If anything, these unfortunate people have been constantly comforted by politicians in both parties who’ve winked and nodded and cleared the way for millions to stay in America without sanction by making them eligible for federal and state benefits, public schools and even legal privileges such as drivers licenses.

When added to the overtly stupid public protests with Mexican flags and signs that say “No one is illegal,” for years these folks have been given a false sense of security that they could carry on with “normal” lives and not have to worry – much – about being sent back to where they came from without notice.

Enter Donald Trump and his merry band of conservative border enforcers and suddenly the laws of this country become “cruel” when in reality it’s the corrupted (and now deposed) political class that’s misled illegal aliens the whole time. They’re the cruel ones.

Immigration hawks should be feeling pretty good these days. The Christmas analogy works.

But gaining control of border enforcement is just the first step in a long – and hopefully political – process of solving the immigration issue. Until that time, pass the eggnog.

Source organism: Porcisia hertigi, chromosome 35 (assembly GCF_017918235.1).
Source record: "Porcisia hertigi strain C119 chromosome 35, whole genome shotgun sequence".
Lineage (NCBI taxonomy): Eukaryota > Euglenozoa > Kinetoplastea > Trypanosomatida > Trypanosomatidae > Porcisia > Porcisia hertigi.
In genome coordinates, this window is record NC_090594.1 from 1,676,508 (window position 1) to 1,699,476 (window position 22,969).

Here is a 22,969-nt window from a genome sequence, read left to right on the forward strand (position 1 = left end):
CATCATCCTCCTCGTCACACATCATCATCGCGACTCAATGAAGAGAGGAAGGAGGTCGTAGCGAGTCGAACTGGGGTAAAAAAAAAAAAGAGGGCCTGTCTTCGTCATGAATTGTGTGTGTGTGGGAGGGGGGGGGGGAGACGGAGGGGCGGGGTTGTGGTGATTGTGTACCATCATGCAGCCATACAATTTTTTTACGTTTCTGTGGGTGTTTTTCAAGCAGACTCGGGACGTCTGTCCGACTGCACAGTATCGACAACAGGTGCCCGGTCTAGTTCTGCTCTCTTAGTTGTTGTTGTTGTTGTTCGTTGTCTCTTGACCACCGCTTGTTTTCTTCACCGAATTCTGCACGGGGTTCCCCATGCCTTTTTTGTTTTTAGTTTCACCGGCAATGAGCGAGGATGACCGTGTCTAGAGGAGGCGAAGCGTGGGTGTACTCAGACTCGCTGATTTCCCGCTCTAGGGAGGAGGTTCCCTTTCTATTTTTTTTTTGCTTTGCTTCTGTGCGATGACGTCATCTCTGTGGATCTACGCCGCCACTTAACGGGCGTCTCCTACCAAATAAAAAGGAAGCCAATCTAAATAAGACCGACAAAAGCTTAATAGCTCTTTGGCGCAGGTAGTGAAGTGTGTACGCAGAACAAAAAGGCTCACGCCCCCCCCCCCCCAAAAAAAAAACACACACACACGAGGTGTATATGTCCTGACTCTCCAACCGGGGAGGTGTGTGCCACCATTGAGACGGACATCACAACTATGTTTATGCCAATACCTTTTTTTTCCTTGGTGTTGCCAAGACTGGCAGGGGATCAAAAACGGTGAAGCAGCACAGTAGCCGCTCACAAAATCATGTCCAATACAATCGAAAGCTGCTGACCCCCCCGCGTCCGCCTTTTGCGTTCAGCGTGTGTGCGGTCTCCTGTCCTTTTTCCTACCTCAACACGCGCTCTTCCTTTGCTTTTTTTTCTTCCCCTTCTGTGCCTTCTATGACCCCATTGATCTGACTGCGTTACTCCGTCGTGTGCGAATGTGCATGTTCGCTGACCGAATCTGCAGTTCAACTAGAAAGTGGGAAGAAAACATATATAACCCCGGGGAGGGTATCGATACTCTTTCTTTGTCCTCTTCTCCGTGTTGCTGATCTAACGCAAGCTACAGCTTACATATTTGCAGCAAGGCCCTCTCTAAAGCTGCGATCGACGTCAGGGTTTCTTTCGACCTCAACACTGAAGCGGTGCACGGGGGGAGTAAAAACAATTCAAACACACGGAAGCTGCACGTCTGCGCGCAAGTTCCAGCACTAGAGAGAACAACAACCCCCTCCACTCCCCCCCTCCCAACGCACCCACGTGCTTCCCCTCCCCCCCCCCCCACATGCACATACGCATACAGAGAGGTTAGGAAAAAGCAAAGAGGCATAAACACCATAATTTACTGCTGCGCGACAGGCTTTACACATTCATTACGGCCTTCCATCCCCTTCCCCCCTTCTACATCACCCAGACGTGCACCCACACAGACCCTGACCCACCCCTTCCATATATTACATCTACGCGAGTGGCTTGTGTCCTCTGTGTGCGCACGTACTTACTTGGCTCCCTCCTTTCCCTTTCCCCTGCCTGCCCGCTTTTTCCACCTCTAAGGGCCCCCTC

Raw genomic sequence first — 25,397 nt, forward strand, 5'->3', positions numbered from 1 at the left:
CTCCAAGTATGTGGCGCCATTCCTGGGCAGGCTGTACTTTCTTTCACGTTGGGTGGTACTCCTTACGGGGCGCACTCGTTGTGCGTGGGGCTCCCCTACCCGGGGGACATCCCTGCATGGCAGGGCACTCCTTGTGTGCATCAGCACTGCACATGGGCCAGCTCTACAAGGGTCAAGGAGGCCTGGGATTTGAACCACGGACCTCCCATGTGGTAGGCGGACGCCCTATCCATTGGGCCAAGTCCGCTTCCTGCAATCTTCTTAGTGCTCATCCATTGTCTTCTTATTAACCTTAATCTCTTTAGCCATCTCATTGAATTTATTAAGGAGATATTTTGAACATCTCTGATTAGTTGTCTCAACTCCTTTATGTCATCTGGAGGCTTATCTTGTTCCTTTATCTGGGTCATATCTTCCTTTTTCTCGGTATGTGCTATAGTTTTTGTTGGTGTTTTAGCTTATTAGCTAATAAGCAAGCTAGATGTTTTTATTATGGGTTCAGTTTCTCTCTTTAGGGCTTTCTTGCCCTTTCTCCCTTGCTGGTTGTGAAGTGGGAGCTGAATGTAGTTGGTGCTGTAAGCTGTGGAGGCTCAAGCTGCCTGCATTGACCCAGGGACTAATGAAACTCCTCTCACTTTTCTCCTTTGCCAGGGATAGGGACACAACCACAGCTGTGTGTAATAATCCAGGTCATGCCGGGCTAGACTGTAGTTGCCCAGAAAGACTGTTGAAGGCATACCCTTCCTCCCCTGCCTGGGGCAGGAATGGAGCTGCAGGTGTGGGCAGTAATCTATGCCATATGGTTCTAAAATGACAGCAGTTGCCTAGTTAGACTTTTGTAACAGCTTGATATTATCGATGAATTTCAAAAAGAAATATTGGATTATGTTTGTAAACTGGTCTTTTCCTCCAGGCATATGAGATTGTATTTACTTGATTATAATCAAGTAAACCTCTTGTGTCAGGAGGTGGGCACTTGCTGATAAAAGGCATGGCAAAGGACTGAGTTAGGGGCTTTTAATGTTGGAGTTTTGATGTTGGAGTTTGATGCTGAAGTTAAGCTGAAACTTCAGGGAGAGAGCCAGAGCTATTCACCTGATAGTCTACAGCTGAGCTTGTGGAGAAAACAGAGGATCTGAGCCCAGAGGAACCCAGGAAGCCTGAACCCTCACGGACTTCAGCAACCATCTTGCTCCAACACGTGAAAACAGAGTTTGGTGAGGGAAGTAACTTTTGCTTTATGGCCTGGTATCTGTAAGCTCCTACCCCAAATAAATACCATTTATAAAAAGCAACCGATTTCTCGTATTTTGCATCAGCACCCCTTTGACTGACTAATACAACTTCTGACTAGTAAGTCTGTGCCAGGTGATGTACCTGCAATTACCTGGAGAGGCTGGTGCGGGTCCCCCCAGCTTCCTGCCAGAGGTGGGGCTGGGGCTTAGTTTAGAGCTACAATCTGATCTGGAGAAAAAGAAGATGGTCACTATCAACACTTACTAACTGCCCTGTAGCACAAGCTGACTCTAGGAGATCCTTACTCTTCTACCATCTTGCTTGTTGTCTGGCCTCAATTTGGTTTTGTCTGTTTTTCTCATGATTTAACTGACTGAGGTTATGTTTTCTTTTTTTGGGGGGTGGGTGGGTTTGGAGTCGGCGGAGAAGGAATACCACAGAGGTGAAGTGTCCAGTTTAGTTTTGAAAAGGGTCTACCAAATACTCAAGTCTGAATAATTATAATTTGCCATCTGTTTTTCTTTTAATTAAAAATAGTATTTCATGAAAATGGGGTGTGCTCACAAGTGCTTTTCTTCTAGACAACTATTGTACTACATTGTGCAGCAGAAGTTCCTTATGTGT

The left’s Astroturf town hall protests will likely backfire on Democrats

With most congressmen of both parties back home in their districts for the week-long recess, many are finding it rough sledding when facing the public in town hall meetings.

The turmoil at these gatherings has seemingly frightened many a wary congressman into hiding, but not Rep. Tom McClintock. The conservative northern Californian held several public forums this week where the organized forces of the left were out in force to try and scare him into backing away from his principles.

David Siders of Politico reports, “The confrontation between McClintock and his constituents, echoed at a smattering of town-hall style events across the country, laid bare the intensity of divisions confronting Republican lawmakers in their home states one month into Donald Trump’s presidency. Democratic activists have seized on the town hall meetings as a rallying point on issues ranging from immigration and the environment to efforts to dismantle Obama’s signature health care law…